An early deadline and limited space meant that your coverage of the county redistricting ordinances left out a few key points.

Reason in Government (RIG) gathered enough signatures so that its redistricting commission proposal will be on the ballot in November, regardless of its quality. Its weaknesses and omissions prompted Supervisor Williams to introduce a model Citizens’ Independent Redistricting Commission, which offers a better thought out and more comprehensive approach. And — the Board of Supervisors voted 5-0 (yes, unanimously) to move forward with it, which speaks volumes.

The key differences between the Citizens’ Independent Redistricting Commission and the RIG initiative are as follows:

While the RIG initiative only requires that a commissioner be registered to vote and live in the county, there are more substantial requirements for those wishing to serve on the Citizens’ Independent Redistricting Commission, including a history of actually voting, and demonstration of analytical ability and diversity through an application process. These are critical qualities necessary to the complicated process of drawing district boundaries.

Further, its commissioners must represent the county’s diverse population and its voter registration.

As with RIG’s initiative, they must not have active political and financial ties to parties and candidates, but the Citizens’ Commission also prohibits large vested financial interest in local corporations.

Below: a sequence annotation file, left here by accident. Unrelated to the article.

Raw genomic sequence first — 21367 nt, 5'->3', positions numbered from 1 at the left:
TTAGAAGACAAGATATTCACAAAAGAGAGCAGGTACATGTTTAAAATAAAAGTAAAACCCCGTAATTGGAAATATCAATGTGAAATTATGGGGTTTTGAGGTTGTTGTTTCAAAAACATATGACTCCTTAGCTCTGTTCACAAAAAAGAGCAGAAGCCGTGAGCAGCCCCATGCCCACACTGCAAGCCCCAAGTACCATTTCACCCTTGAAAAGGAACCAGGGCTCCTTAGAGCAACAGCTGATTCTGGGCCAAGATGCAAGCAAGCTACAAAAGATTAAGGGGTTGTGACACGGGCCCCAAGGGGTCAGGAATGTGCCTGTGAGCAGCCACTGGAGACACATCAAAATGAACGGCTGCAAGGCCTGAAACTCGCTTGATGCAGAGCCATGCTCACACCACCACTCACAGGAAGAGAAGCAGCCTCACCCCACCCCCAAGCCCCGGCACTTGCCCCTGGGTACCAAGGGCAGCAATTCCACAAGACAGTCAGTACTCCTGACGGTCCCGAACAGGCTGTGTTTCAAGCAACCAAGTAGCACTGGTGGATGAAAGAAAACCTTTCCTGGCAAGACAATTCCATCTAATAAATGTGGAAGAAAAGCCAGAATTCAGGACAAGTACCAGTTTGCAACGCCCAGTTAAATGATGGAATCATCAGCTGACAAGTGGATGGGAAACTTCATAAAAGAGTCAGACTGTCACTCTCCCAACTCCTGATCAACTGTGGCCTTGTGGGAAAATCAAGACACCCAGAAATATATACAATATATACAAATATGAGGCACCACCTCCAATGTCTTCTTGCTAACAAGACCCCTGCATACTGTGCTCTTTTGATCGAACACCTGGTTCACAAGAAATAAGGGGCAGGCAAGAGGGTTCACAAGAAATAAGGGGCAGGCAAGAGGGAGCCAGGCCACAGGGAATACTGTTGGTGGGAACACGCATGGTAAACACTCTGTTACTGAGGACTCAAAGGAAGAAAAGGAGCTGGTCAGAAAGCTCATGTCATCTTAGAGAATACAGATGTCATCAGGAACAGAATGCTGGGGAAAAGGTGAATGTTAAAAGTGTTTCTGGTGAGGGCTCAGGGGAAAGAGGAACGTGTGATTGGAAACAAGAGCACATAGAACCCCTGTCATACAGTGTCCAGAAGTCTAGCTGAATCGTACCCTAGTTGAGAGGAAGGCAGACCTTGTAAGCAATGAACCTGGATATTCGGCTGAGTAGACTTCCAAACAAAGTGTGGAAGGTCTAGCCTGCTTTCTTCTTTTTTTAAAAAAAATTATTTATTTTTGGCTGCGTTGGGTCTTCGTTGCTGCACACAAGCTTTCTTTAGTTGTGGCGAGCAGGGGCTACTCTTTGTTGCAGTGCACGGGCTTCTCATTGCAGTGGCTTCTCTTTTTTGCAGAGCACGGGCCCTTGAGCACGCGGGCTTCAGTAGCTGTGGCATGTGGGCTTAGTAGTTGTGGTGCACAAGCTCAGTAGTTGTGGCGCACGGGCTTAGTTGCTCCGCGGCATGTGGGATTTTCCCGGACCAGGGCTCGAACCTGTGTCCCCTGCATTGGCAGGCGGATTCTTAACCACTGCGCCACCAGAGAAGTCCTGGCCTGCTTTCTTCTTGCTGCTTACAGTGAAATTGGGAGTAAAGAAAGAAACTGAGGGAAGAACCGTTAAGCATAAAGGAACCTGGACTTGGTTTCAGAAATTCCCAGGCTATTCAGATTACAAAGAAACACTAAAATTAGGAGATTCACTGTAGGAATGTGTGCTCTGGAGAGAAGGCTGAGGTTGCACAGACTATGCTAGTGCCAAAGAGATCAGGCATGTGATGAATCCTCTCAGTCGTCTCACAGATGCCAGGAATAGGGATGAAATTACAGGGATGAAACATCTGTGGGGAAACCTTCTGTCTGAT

Provisions are in place to remove commissioners where they violate the terms of the ordinance (absent from the RIG initiatiave).

There are far more requirements and opportunities for public input into proposed district maps, and a larger number of commissioners must approve of any final district maps, since the Commission would be composed of 11 members (RIG’s has only five, and since their initiative doesn’t define its quorum, it could conceivably rest on two commissioners).

While the RIG initiative seems to be entirely self-invented, the Citizen’s Independent Redistricting Commission borrows heavily from both the state redistricting commission and from Los Angeles and San Diego’s commissions, drawing on their successes.

If we are going to have a redistricting commission, we should do it right. That’s what five County Supervisors ultimately decided on July 3.


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